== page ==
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Dev Week -- Working with Debian -- tumbleweed -- Wed, Feb 1st, 2012

   1 [18:30] <tumbleweed> Hi everyone, I'm Stefano Rivera, an Ubuntu MOTU and Debian Developer
   2 [18:31] <tumbleweed> I live in South Africa, and have been actively working on Ubuntu & Debian for 3 years or so
   3 [18:31] <tumbleweed> I'm here to talking to you about Working with Debian
   4 [18:31] <tumbleweed> This is a short session (30 mins) so I've prepared some notes and will go fast. Maybe there'll be time for examples at the end, probably not
   5 [18:31] <tumbleweed> Laney will take a second session on doing work for Ubuntu *in* Debian, later tonight
   6 [18:31] <tumbleweed> Reminder to please ask any questions in #ubuntu-classroom-chat, and start them with QUESTION:
   7 [18:31] <tumbleweed> In fact, if you're listening, please wave in #ubuntu-classroom-chat, so I know how full the room is :)
   8 [18:32] <tumbleweed> == Why work with Debian? ==
   9 [18:32] <tumbleweed> err
  10 [18:32] <tumbleweed> Right, that's the formalities, let's get moving
  11 [18:32]  * tumbleweed waves to Kerbero, from my LoCo team :)
  12 [18:32] <tumbleweed> If you followed dholbach's introductory sessions yesterday, you'll know that Ubuntu is largely (~75%) unmodified Debian source packages, rebuilt
  13 [18:32] <tumbleweed> We like to keep it this way, because we don't actually have that many developers (~170 with upload rights, compared to Debian's ~900), and it makes sense to avoid duplicating work
  14 [18:33] <tumbleweed> You may not think of yourself as a Debian user, and you probably want to spend your time improving Ubuntu, not Debian, but improving Debian improves Ubuntu.
  15 [18:33] <tumbleweed> So, where possible, when issues affect both Debian and Ubuntu, we like to get them fixed in Debian and let the fix flow to Ubuntu
  16 [18:34] <tumbleweed> If it's too urgent for that in Ubuntu, we can fix it directly in Ubuntu, until the next Debian version brings the fix
  17 [18:34] <tumbleweed> Or if bringing in the next Debian version would bring in some undesired bits (e.g. after Feature Freeze, bring in new features), we can apply the fix directly in Ubuntu, and get the new version from Debian next cycle
  18 [18:34] <tumbleweed> debian and ubuntu don't have synchronised release cycles, so this kind of thing happens quite often
  19 [18:35] <tumbleweed> have I  convinced everyone why you should care about debian, and submit patches there (or even upstream, when possible)?
  20 [18:35] <tumbleweed> I hope so
  21 [18:35] <tumbleweed> == Maintainership ==
  22 [18:35] <tumbleweed> That's the motivation, now for a little discussion on the differences in culture between Debian and Ubuntu
  23 [18:36] <tumbleweed> In Debian, every package has a maintainer who (hopefully) cares for it. The maintainer gets e-mail for all the bugs filed against the package, and is responsible for looking after it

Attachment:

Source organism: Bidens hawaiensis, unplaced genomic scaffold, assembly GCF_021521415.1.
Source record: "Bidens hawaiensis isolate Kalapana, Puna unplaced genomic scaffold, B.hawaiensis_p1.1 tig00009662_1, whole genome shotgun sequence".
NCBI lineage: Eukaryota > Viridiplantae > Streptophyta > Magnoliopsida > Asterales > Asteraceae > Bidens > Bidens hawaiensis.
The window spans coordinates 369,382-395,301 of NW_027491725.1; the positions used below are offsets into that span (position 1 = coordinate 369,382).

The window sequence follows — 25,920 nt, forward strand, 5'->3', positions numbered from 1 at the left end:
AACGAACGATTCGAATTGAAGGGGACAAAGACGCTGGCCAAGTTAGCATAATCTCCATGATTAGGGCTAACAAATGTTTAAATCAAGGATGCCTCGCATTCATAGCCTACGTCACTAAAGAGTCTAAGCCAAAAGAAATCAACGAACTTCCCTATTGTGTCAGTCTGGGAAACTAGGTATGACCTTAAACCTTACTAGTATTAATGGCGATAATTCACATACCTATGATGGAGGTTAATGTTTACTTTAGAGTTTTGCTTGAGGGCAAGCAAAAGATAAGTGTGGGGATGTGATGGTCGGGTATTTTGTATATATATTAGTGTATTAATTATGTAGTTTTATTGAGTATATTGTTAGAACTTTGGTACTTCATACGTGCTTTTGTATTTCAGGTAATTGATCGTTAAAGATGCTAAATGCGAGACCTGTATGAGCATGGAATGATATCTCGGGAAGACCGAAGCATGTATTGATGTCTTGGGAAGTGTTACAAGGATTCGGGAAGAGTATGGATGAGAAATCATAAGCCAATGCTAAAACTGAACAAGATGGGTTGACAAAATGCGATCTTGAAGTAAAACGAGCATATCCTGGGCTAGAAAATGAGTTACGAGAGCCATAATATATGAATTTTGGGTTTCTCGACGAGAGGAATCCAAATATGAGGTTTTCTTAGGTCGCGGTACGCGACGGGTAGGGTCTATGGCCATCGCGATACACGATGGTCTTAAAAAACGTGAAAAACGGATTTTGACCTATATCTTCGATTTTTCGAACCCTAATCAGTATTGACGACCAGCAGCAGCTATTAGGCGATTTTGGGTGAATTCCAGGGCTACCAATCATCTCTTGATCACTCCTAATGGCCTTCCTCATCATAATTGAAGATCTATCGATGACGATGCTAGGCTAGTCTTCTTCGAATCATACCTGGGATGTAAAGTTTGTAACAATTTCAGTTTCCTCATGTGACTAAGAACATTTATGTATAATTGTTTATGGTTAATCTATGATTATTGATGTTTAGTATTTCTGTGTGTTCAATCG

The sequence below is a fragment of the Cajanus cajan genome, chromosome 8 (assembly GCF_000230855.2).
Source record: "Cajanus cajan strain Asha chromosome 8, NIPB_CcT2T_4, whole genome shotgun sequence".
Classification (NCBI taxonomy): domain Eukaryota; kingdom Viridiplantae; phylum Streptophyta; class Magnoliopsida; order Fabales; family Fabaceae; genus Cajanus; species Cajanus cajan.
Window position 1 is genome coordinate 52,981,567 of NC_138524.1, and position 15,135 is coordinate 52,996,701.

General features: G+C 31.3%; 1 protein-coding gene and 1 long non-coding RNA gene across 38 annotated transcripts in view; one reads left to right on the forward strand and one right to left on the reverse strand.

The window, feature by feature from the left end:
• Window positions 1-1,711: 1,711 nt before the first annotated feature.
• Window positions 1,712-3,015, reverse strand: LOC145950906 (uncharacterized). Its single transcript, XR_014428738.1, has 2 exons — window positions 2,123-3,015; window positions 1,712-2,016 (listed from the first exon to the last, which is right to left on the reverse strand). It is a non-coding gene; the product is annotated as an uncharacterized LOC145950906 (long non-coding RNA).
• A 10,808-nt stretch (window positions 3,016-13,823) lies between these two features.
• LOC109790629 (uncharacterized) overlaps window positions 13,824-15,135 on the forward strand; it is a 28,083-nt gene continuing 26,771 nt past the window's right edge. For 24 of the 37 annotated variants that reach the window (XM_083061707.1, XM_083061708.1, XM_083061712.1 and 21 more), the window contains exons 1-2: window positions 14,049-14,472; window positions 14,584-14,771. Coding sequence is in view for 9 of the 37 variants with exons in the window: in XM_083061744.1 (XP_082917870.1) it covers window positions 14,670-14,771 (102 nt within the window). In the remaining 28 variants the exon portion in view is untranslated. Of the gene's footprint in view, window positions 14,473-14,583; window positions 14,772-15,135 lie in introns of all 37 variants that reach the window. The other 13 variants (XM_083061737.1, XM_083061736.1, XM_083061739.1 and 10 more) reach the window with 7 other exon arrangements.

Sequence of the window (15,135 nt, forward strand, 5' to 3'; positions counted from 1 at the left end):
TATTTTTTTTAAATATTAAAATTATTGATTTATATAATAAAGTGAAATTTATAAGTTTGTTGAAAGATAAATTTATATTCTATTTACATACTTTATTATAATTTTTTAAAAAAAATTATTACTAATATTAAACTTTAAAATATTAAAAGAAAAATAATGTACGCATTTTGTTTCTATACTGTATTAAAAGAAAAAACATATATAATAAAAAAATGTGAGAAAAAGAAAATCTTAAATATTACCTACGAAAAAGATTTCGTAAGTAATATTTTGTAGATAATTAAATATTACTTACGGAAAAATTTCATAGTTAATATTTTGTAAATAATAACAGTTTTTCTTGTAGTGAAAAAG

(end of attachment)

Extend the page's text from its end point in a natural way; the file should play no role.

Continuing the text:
24 [18:36] <tumbleweed> In Ubuntu, we don't have strong maintainership, anyone can upload any package without having to ask anyone else (except for some core packages, where we have people / teams that know them really well and probably want to talk to you first)
  25 [18:36] <tumbleweed> (ok, obviously you need upload rights to upload in debian or ubuntu, but both distributions have sponsorship proceses for new developers without upload rights. And we all started there)
  26 [18:37] <tumbleweed> Debian also has some teams (they are becoming more common), but every package will also have a human maintaining it
  27 [18:37] <tumbleweed> You can see who maintains a package by looking it up in the Package Tracking System (PTS) (or by doing an apt-cache showsrc)
  28 [18:37] <tumbleweed> The PTS URL is
  29 [18:37] <tumbleweed> I'm referring to source packages everywhere, because that's what developers deal with. Source packages build binary packages, we fix the bugs in the source packages.
  30 [18:38] <tumbleweed> e.g. here are some packages I maintain:
  31 [18:38] <tumbleweed>
  32 [18:38] <tumbleweed>
  33 [18:38] <tumbleweed> You can see links to the equivalent Ubuntu pages in Launchpad, in the Ubuntu box on the right:
  34 [18:39] <tumbleweed> any questions about that? anyone never come across source packages before?
  35 [18:40] <ClassBot> kanliot asked: i've never submitted a patch to a maintainer.  what do i need to put in the email
  36 [18:40] <tumbleweed> right, good question
  37 [18:40] <tumbleweed> it depends a little on what the patch is for
  38 [18:40] <tumbleweed> if it's a packaging change, you should say why it's necessary
  39 [18:41] <tumbleweed> if it's an issue that only affects Ubuntu, not Debian, you should probably say so, and mark the bug minor/wishlist (the maintainer has no obligation to care about Ubuntu :P )
  40 [18:42] <tumbleweed> generally, it should asy everything that a good bug report usually says (google for how to write a good bug report)
  41 [18:42] <tumbleweed> what causes the problem, what the problem is, how you propose fixing it
  42 [18:42] <ClassBot> obounaim asked: where can i find packages to maintain?
  43 [18:42] <tumbleweed> if you want to take over maintainance of packages yourself, you can look at the list of orphaned packages
  44 [18:43] <tumbleweed>
  45 [18:43] <tumbleweed> packages which are "O" are orphaned
  46 [18:43] <tumbleweed> "RFH" is a request for help, such as help triaging bugs
  47 [18:43] <tumbleweed> or help co-maintaining it
  48 [18:43] <tumbleweed> almost all big packages need help like that, all the time
  49 [18:44] <tumbleweed> "RFA" is request for adoption. The current maintainer would like to hand it over to someone, but still cares enough, not to orphan it
  50 [18:44] <tumbleweed> and of coures, anyone can propose to bring in new packages, and maintain them
  51 [18:44] <tumbleweed> see the debian new maintainers guide for more details on that bit
  52 [18:45] <ClassBot> Ceno asked: I'm developing a free software application and intend to directly support Ubuntu by providing a PPA. Should I register as a maintainer and put together a package and publish for debian first and then somehow create a PPA where I treat my software as an external, upstream project?